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Traveler's Shoes

Leave No Trace

Below are the seven basic principles of the Leave No Trace ethic.  Integrate them into your Great Waters adventure!

1. Plan Ahead & Prepare

  • Consider avoiding high visitor use areas and find new places to explore at one of NW NJ’s 120+ water access points!
     

  • Learn the rules governing your desired activity (e.g., NJ freshwater fishing regulations) and the open space that you plan to recreate  
     

  • Know your public access points to avoid trespassing on private property, unless in an emergency

  • Contact landowners and be respectful of their concerns if you need to pass through private lands 

 

  • Bring the right gear— food, water, footwear, clothing, flotation devices and safety gear, etc. — to keep you safe and comfortable given the terrain, activity, and shifting weather conditions

  • Be aware of local conditions/weather patterns:

2. Minimize Your Physical Impact

  •  Disperse visitation away from times/areas of heavy use 

 

  • Concentrate travel on the middle of existing trails and reduce trail edge use when avoiding obstacles like mud puddles

  • Enter rivers at existing access points or otherwise at naturally low gradient stream banks

  • Walk on durable surfaces like bare rock and gravel, where possible

  • Camp in designated areas only where you’re unlikely to worsen existing human impacts  

  • Avoid wading through aquatic organism breeding areas, especially in the spring and fall, and aquatic vegetation beds 

 

  • Check local river flows monitored by the USGS here

  • Afternoon thunderstorms arrive with short notice in hilly terrain

  • Wind on large lakes like Hopatcong and Round Valley can generate large waves and tiresome or unsafe boating/swimming conditions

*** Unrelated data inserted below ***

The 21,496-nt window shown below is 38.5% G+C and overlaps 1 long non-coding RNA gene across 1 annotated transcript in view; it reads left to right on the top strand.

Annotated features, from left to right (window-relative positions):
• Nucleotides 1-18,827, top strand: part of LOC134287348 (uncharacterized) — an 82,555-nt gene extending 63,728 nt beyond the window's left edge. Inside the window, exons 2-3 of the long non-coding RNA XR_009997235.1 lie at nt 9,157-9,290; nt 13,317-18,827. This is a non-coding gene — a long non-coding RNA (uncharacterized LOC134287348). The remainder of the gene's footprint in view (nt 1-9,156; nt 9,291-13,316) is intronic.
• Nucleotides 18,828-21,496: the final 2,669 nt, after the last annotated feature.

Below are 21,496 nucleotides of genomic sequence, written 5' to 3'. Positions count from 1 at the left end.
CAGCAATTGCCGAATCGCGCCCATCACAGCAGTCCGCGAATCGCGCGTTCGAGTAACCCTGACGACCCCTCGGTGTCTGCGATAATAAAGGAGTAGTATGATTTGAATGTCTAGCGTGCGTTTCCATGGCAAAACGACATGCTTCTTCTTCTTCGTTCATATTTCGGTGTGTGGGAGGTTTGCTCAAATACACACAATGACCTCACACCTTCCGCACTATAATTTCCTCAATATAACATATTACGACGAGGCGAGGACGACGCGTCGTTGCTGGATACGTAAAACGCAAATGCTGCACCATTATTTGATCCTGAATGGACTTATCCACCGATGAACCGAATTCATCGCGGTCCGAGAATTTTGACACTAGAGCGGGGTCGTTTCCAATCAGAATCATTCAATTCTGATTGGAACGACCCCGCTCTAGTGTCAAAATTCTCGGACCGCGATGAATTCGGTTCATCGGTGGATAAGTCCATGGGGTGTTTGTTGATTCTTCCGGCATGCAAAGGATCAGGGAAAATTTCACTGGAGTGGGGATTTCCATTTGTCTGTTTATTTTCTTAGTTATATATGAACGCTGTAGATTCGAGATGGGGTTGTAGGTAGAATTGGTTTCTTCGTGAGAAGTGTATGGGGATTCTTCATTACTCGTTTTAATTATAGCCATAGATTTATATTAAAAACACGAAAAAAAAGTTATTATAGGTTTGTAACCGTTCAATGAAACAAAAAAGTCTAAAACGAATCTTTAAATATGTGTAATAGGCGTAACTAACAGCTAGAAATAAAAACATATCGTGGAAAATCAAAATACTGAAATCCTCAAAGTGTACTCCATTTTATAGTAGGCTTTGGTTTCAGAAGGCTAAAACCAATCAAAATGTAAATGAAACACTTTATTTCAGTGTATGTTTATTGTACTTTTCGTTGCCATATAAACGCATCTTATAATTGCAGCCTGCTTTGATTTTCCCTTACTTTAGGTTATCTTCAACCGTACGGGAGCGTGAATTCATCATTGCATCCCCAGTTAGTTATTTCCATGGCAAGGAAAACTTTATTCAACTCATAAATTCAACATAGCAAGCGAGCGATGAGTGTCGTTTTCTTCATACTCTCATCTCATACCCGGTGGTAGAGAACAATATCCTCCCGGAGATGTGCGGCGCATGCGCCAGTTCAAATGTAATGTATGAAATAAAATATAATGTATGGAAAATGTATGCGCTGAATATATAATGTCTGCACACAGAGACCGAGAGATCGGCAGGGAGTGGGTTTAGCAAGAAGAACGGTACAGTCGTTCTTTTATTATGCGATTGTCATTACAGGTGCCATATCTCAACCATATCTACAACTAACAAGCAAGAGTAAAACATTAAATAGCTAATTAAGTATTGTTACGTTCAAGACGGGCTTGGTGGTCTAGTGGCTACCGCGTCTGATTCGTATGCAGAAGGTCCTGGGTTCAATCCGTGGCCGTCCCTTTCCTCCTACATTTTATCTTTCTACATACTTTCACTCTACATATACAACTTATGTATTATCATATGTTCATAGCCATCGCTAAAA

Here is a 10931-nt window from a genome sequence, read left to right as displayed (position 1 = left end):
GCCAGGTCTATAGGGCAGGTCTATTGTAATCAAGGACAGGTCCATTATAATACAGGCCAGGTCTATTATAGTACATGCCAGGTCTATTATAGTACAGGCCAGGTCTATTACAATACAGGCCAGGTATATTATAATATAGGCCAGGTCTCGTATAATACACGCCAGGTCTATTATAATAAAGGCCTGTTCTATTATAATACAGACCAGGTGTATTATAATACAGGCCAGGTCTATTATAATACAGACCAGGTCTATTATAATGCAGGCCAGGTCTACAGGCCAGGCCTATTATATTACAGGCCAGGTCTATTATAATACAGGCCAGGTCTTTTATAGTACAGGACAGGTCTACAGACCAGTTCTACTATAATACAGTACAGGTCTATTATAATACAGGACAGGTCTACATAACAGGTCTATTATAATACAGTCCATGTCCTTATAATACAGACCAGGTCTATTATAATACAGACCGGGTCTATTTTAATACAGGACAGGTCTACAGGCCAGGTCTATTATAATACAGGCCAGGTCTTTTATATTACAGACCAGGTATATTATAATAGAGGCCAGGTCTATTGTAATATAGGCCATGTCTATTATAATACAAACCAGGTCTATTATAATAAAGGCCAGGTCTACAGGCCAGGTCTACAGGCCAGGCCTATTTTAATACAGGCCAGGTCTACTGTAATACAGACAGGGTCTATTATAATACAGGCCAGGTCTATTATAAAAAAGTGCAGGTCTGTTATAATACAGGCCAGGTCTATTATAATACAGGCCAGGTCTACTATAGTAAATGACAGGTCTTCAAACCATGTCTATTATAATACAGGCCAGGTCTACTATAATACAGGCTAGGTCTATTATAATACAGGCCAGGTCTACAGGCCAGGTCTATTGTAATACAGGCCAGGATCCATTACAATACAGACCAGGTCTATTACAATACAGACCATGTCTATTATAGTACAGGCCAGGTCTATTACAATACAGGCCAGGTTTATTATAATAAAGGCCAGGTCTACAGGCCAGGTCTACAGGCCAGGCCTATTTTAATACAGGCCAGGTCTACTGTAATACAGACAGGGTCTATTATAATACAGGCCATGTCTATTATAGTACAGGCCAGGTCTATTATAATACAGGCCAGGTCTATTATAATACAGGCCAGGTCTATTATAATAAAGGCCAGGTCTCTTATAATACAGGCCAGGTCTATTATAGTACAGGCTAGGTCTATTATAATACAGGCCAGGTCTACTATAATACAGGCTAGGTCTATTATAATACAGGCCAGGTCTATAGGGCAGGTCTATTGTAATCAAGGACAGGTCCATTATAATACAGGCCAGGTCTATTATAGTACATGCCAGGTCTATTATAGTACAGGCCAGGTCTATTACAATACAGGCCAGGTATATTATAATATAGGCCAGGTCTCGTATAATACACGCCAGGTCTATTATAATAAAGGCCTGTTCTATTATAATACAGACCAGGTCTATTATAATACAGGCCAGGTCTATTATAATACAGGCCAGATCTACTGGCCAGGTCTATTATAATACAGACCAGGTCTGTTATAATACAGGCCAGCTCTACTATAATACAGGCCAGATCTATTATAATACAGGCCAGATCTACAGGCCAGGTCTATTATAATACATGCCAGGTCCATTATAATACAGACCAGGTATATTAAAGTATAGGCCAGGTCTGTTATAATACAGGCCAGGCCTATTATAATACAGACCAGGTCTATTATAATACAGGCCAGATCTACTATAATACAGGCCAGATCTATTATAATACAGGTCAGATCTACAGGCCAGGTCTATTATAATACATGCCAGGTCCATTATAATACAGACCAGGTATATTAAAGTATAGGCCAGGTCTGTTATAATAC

• Ice and cold water are particularly dangerous winter hazards to navigate. Use these links to learn how to stay safe on frozen water and wintery trails.  

  • Understand your experience and comfort level and select activities and terrain to match  

  • Swim in designated areas

3. Dispose of Waste Properly

  • Plan meals to reduce excessive food waste, packaging, and messes  

  • Plan to pack out whatever waste you generate— including fishing line, old lures or soft plastics, bait cups, and entrails— by bringing your own garbage bag

  • Don’t release unused bait—non-native baitfish, worms, and crayfish can significantly impact ecosystems if they become established

  • Avoid fishing with lead sinkers that can poison birds and other wildlife

  • Use designated bathrooms, or contact the land manager to learn how to properly dispose of human waste on longer backcountry trips

4. Leave What You Find

  • Keep wood and other organic matter in streams whenever possible, except when they present an unavoidable safety hazard for boating or flood risk

  • If practicing catch and release, use barbless hooks, fight fish quickly, and handle them in the water during release

  • Avoid unintentionally moving invasive species among waterbodies by cleaning, draining, and drying

  • Minimize major disturbances to the riverbed and banks like rock dam construction

5. Minimize Campfire Impacts

  • Most NJ open spaces don’t allow fires: check with the land manager and local weather-based burn regulations before your trip

 

  • If fires are permitted, buy firewood locally to avoid transporting invasive species

 

  • If harvesting wood, collect dead, downed, small wood from a large area around the fire ring

 

  • Keep fires small, burn wood to ash, don’t leave a fire unattended, and soak fires with water

6. Respect Wildlife

  • Observe wildlife from a distance

  • Consider the impacts of noise on wildlife  

  • Consider the stresses of catch and release fishing and how to minimize them

  • If keeping fish, dispatch them quickly using current best practices

  • Adhere to seasonal fishing or waterbody closures to avoid disturbing animals during sensitive life history periods

  • Control pets

  • Secure food and waste properly to avoid attracting animals 

7. Be Considerate of Others

  • Share the River: paddlers, boaters, anglers, hikers, horseback riders, residents, and more all have a stake and interest in our waterways. Learn about, respect, and accommodate river uses that may differ from your own preferences.

 

  • Paddle defensively, especially where motorized craft are permitted

  • Stay safe to keep others safe: endangering yourself may endanger your partners and potential rescuers

  • Control pets

  • If you have the opportunity, consider visiting busy sites during off hours

  • When on foot, yield to pack animals on their downhill side

Now get out there and enjoy our Great Waters!
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